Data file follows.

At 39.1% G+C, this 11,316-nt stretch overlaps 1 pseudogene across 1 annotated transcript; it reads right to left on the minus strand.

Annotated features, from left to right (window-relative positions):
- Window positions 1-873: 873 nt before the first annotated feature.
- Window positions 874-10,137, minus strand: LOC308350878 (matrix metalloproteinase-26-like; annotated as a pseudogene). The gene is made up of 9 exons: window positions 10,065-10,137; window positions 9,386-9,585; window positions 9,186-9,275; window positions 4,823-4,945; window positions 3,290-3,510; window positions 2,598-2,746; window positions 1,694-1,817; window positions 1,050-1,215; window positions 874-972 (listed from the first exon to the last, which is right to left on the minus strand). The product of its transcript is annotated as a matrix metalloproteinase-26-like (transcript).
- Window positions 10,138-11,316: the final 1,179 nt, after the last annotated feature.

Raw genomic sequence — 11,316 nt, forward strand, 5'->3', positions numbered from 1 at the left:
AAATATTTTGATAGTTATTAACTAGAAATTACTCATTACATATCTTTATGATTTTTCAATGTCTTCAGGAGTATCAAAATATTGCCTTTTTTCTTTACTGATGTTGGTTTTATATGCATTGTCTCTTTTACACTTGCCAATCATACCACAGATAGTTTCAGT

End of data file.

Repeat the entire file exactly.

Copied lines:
At 39.1% G+C, this 11,316-nt stretch overlaps 1 pseudogene across 1 annotated transcript; it reads right to left on the minus strand.

Annotated features, from left to right (window-relative positions):
- Window positions 1-873: 873 nt before the first annotated feature.
- Window positions 874-10,137, minus strand: LOC308350878 (matrix metalloproteinase-26-like; annotated as a pseudogene). The gene is made up of 9 exons: window positions 10,065-10,137; window positions 9,386-9,585; window positions 9,186-9,275; window positions 4,823-4,945; window positions 3,290-3,510; window positions 2,598-2,746; window positions 1,694-1,817; window positions 1,050-1,215; window positions 874-972 (listed from the first exon to the last, which is right to left on the minus strand). The product of its transcript is annotated as a matrix metalloproteinase-26-like (transcript).
- Window positions 10,138-11,316: the final 1,179 nt, after the last annotated feature.

Raw genomic sequence — 11,316 nt, forward strand, 5'->3', positions numbered from 1 at the left:
AAATATTTTGATAGTTATTAACTAGAAATTACTCATTACATATCTTTATGATTTTTCAATGTCTTCAGGAGTATCAAAATATTGCCTTTTTTCTTTACTGATGTTGGTTTTATATGCATTGTCTCTTTTACACTTGCCAATCATACCACAGATAGTTTCAGT